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Angular’s $parse for intelligent product suggestions

I’ve recently spent some time working on a prototype for a client who wanted us to implement some intelligence in a product suggestion process. For this purpose I was thinking of something I know from game development. As soon as it comes to AI (artificial intelligence) stuff you’re happy if you’ve implemented a DSL (domain specific language) into your game already. This then allows you to solve the AI problems with little DSL scripts that you can modify for each enemy. You can port your internal events like collisions, way point triggers and environmental changes into your DSL and build scripts that get used as strategies for your enemies to deal with them. A smarter enemy may also gets a smarter script.

Space invaders arcade game

But enough from games! Let’s talk about Angular.js and how to build a nice intelligent product suggestion for our digital product.

Building a whole DSL would probably be too much just for determining matching products. However, Angular.js already provides sort of a solution here. That’s right! Expressions! Angular.js expressions can contain function calls, evaluate variables, do boolean operations and execute filters. This would be a perfect substitution for our DSL.

We could now assign all properties we believe are relevant for the intelligent suggestion process to an object and execute a static rule.

var product = {
  name: 'Cool thingy',
  price: 100,
  coolness: 80
};

Using such objects in a list and with a simple ngRepeat and ngIf directive we can filter out products that don’t match the current user wishes.

<article 
  class="product"
  ng-repeat="p in products"
  ng-if="p.price < 300 && p.coolness > 50">
  {{p.name}}
</article>

But is that going to be sufficient and flexible enough to call it an intelligent product suggestion? I don’t believe so. Let’s see how we can make this better by using Angular’s $parse service.

Angular.js has an internal service called $parse. It’s basically the expression parser of Angular and wherever it needs to parse expressions it’s using this service. Of course this service can also be used outside of Angular’s liver, pancreas and heart and brings a lot of cool features to your own code.

$parse converts Angular expression into a function.

Using $parse is very simple. Just inject it as a dependency in your controller function and use it to parse expressions.

angular.module('myApp', [])

  .controller('MyCtrl', function($scope, $parse) {
    // Using $parse to turn an expression into a function
    var expression = $parse('100 > 99');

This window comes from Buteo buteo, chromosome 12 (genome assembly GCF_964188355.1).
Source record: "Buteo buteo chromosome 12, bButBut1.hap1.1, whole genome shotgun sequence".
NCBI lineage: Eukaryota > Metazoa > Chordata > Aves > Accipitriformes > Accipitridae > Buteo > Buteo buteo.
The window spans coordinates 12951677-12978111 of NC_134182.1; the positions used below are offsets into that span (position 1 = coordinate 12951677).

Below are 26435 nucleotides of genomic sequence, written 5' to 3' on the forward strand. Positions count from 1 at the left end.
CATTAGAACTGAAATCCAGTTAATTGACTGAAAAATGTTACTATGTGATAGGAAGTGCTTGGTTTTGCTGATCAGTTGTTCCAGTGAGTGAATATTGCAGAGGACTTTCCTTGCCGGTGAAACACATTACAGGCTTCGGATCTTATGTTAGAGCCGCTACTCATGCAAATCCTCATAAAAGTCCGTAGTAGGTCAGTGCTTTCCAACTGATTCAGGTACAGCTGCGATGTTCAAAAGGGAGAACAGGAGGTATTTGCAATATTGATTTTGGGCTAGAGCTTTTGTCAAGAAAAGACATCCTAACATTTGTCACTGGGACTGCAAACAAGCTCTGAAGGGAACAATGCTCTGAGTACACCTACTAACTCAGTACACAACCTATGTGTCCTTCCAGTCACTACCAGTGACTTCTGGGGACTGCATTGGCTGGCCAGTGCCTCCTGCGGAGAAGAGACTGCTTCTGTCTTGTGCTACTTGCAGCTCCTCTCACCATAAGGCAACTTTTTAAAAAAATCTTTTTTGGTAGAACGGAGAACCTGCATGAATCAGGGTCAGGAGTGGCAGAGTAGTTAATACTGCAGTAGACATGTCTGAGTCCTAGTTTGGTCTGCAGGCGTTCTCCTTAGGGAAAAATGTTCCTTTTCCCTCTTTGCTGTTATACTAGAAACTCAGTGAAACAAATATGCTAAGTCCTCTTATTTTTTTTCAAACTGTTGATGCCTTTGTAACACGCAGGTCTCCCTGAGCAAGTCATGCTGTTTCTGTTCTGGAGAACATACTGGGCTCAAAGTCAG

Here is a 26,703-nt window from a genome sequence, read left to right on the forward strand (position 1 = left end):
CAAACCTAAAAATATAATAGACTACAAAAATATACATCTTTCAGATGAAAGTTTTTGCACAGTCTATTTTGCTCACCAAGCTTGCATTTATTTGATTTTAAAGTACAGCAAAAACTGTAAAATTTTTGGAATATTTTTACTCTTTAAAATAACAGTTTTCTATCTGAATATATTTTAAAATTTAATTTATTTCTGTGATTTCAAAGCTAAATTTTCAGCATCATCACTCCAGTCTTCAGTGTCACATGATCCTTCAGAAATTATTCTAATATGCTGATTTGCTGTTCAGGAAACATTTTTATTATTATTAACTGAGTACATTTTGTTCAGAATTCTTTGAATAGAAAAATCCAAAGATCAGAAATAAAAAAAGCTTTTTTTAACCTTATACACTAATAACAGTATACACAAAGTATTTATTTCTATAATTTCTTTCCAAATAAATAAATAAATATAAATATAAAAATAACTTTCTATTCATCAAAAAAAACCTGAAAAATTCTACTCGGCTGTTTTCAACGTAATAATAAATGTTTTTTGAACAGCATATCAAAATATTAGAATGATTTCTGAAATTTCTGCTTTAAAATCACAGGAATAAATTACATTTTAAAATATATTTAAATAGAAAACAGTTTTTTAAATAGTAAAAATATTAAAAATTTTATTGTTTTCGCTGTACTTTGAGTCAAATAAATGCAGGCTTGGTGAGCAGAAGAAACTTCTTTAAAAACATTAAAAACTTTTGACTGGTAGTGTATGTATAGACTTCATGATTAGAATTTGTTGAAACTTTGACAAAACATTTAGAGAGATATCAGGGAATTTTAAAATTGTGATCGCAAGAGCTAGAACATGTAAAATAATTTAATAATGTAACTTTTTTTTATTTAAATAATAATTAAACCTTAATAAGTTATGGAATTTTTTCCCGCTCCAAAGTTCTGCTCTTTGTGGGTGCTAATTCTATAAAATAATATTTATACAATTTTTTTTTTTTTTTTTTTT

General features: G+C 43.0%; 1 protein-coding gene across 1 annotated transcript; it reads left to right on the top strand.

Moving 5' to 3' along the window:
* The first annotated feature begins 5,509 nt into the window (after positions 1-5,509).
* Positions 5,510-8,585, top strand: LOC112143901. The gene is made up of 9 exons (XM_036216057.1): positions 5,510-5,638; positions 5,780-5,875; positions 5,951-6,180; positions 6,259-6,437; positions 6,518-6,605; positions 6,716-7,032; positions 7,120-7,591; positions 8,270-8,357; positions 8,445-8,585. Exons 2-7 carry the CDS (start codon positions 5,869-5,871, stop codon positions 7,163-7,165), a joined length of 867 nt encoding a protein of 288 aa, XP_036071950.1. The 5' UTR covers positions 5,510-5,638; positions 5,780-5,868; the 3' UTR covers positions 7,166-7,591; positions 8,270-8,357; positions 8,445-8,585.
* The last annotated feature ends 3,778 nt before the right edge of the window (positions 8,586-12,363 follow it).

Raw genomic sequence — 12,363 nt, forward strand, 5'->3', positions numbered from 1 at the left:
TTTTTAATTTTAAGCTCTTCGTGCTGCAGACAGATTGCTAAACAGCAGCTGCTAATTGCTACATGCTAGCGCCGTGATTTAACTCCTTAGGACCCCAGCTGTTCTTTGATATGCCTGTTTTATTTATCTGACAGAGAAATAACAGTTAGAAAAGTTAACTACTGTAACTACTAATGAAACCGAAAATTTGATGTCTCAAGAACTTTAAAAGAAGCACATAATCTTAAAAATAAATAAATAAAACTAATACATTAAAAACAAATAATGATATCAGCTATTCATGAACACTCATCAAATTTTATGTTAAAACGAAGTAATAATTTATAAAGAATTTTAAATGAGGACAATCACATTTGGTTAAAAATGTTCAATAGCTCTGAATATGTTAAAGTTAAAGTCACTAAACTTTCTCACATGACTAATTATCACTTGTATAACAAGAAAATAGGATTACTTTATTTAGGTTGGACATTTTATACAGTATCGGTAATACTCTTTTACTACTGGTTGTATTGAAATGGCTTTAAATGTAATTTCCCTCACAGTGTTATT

// Calling the function will evaluate and return
    $scope.evaluated = expression();
  });

A expression turned into a function by $parse accepts a context object as a first parameter. Properties of this context object get directly exposed as variables inside of the expression. Expressions are isolated by nature and parsed (not like their old evil brother eval() ) and they need a context as input.

angular.module('myApp', [])

  .controller('MyCtrl', function($scope, $parse) {
    // We will parse an expression containing variables
    var expression = $parse('a > b');
    // Now we parse the expression with a given context
    $scope.evaluated = expression({
      a: 100,
      b: 99
    });
  });

So how can we use $parse in our product example above? We can even do a favor to our code and use a great design principle which is inversion of control. Instead of filtering specific properties of our product from outside the product itself we can set up a rule inside of the product and evaluate it from outside. This would give us all freedom we need in the product itself in order to determine if it matches or not. We can use the context object to pass in environmental data that will be needed in the product match expression. This includes user input like price ranges, availability and other factors.

angular.module('myApp', [])
 
  .controller('MyCtrl', function($scope, $parse) {
    // Define some environmental parameters that can
    // be changed by the user
    $scope.env = {
      age: 29,
      sex: 'male'
    };
    
    // Define two products with a rule to match them
    $scope.movies = [
      {
        name: 'Terminator',
        rule: 'age > 16 && sex === "male"'
      },
      {
        name: 'Forest Gump',
        rule: 'age > 10'
      }
    ];
    

    // Now we parse the expression with a given context
    $scope.filteredMovies = $scope.movies.filter(function (movie) {
      // We will parse the expression of the movie
      var expression = $parse(movie.rule);
      // An return the boolean expression result for filtering
      // by passing the env as context
      return expression($scope.env);
    });
  });

I’ve created a working example of this on JSBin where you can see a simple but intelligent product suggestion in action. It’s a simple App that suggests you food based on input. Don’t mind cloning it and mess around. In the example you can also see that you can use filters to simplify your expressions. With the help of filters you can easily build more complex DSL like functionality into your rule expressions. There is really no limit except our imagination.

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